Everybody wants to feel like they belong somewhere, even if they don’t. Co-opting other people’s reality or history to formulate an identity for oneself is easy — the information needed to become whoever you choose is on the Internet, in movies, archives, and museums. The Memory Thief follows a disaffected young man in Los Angeles who avoids his own memories by taking on Jewish identity to share in the suffering of Holocaust survivors. The theme is clearly a salient one, but it is slathered so thickly onto every minute of the film that the viewer hopes (in vain) that at least one scene won’t be a heavy-handed lesson in identity politics.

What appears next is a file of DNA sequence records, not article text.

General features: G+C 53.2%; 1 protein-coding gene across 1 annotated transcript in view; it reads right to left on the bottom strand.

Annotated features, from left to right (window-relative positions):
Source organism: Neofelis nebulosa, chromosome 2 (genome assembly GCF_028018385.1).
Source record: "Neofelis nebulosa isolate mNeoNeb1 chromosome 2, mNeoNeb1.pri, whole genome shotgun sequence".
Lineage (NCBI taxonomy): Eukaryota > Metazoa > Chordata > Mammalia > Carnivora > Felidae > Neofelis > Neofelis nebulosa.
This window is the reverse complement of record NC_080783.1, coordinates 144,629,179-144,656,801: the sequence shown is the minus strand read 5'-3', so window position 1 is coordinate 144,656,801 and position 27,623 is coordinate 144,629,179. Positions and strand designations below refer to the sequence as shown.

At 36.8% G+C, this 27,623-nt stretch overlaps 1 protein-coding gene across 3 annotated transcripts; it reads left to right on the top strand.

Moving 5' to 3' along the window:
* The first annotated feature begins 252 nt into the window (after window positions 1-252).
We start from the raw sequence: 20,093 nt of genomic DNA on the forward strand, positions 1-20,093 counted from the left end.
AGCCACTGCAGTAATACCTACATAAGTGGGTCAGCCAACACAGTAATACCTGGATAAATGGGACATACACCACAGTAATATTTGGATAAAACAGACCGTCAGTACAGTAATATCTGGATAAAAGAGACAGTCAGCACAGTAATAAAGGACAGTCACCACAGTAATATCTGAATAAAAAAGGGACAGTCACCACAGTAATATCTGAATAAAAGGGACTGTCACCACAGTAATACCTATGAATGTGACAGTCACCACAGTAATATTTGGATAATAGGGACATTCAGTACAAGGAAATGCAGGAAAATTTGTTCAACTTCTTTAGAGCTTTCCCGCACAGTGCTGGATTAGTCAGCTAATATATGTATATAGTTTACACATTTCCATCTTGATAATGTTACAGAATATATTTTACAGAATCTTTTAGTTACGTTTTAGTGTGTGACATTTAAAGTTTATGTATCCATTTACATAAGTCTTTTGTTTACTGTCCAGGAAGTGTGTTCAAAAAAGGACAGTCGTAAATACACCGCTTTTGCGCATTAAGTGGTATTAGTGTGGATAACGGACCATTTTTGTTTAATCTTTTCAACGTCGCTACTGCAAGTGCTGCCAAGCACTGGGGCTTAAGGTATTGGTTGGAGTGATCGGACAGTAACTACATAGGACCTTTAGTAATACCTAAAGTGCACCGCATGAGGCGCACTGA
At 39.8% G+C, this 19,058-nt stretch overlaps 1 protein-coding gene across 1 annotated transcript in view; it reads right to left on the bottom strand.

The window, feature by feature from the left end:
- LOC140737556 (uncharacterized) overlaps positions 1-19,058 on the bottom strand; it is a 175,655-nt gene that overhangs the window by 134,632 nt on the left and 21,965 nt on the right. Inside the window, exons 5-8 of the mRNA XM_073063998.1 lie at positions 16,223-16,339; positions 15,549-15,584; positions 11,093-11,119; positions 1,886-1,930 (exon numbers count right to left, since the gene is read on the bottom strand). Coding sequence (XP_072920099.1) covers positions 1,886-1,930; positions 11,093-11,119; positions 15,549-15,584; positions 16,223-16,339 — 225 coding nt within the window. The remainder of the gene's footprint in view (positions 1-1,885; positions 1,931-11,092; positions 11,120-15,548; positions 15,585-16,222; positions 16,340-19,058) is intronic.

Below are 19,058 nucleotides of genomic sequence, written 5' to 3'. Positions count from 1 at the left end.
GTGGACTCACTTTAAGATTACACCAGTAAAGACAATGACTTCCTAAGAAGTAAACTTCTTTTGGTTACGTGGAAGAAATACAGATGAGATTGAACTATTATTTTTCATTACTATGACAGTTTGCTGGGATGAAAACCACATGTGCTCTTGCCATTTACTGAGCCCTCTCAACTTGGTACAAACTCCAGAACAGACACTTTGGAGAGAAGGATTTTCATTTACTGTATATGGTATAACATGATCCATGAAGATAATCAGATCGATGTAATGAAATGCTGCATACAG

Writer and director Gil Kofman is so eager to embed meaning in the imagery and dialogue that it becomes uncomfortably forced and, at its worst, stops making sense. Improbably, a convenience store clerk engages with protagonist Lukas (Mark Webber) about the meaninglessness of choosing his own lottery numbers. A cross dangles awkwardly from the collar of Lukas’s neck for the first time in the film as he buys a prayer shawl (in case you missed it, Kofman then cuts to a close-up.) A Holocaust survivor who’s spent the entire movie talking about his experiences commits suicide because Lukas “forces” him to open up about them in an interview. The ownership of memory is worth considering, but Kofman’s lack of faith in his audience keeps The Memory Thief from sparking that dialogue.